There was a show of my caricature sculptures in the Ballarat Fine Art Gallery opened by the Lord Mayor. People were crowded round the funny little Hawke head and the Lord Mayor said, half seriously, “We’re asking sculptors to pitch for the latest head for the Prime Ministers Avenue. Why don’t you put your hat in the ring?” I took him at his word, quoted very low, and got the job.
I secured a sitting with Hawke, in his office, through fellow journos in The Age Canberra bureau. He was preoccupied but totally co-operative as I took some good photos from 100% side-on and 100% front-on. I produced a set sculptors’ callipers to measure the proportions of his head. I had read about this in Eduourd Lanteri’s classic on sculpture, and had practiced using them on my wife the day before.
Hawke winced involuntarily as I waved them under his nose, trying desperately to look as if I did this every day, but he sat very still and patiently while I took a number of key measurements. Somewhere in my studio I still have an A3 manila envelope with his head measurements pencilled on it. I used the same envelope for the later PMs. Hawke’s head was the biggest.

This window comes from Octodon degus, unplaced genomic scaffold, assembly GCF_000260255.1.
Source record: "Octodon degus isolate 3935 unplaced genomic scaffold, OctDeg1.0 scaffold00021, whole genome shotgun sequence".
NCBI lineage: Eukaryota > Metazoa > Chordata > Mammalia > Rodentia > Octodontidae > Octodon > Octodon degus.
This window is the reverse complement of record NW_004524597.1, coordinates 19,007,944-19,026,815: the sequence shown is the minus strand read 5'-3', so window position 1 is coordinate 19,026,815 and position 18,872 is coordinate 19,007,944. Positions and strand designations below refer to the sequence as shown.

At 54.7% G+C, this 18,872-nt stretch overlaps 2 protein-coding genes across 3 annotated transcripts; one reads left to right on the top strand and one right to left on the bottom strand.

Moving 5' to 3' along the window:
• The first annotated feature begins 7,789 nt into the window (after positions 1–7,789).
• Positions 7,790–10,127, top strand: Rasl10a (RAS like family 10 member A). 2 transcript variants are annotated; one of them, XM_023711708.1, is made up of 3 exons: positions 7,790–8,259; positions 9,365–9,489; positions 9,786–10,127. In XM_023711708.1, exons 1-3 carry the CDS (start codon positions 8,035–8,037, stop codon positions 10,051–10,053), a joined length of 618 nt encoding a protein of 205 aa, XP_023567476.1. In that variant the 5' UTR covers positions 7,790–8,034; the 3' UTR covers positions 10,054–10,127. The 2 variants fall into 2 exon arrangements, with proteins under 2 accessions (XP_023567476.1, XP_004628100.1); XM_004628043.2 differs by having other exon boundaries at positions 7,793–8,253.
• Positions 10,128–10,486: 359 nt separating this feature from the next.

I made some little clay maquettes trying to get the idea of a serious, realistic portrait, but in each case the nose came out too big and the eyebrows were laughable. I calmed down, and used the measurements from the callipers to calibrate my sights. After a few day’s work I produced a three-quarter-life-size head that looked good to me and I cast it into dental plaster. Here it is.
Next I started a larger bust, aiming for about 125% life size, which was bigger than earlier busts in the Avenue. I had an instinct that in the TV age the public got more up close and personal with the PM than in earlier times when there were only town hall meetings and radio.
The resulting head got away from me a bit. To my eye now it looks over-the-top, but this version of Superbob was immediately popular with the public, perhaps because it has elements of caricature.